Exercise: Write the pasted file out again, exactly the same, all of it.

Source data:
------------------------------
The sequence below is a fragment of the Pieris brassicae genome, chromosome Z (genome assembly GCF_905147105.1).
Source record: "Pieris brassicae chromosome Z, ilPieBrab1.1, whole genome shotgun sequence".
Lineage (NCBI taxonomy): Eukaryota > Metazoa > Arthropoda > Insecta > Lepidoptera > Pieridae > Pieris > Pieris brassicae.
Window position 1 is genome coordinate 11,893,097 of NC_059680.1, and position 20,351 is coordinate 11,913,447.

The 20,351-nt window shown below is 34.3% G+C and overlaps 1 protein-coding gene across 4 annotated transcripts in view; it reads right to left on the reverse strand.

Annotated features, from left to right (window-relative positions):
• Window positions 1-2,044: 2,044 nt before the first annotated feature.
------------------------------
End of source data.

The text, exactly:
The sequence below is a fragment of the Pieris brassicae genome, chromosome Z (genome assembly GCF_905147105.1).
Source record: "Pieris brassicae chromosome Z, ilPieBrab1.1, whole genome shotgun sequence".
Lineage (NCBI taxonomy): Eukaryota > Metazoa > Arthropoda > Insecta > Lepidoptera > Pieridae > Pieris > Pieris brassicae.
Window position 1 is genome coordinate 11,893,097 of NC_059680.1, and position 20,351 is coordinate 11,913,447.

The 20,351-nt window shown below is 34.3% G+C and overlaps 1 protein-coding gene across 4 annotated transcripts in view; it reads right to left on the reverse strand.

Annotated features, from left to right (window-relative positions):
• Window positions 1-2,044: 2,044 nt before the first annotated feature.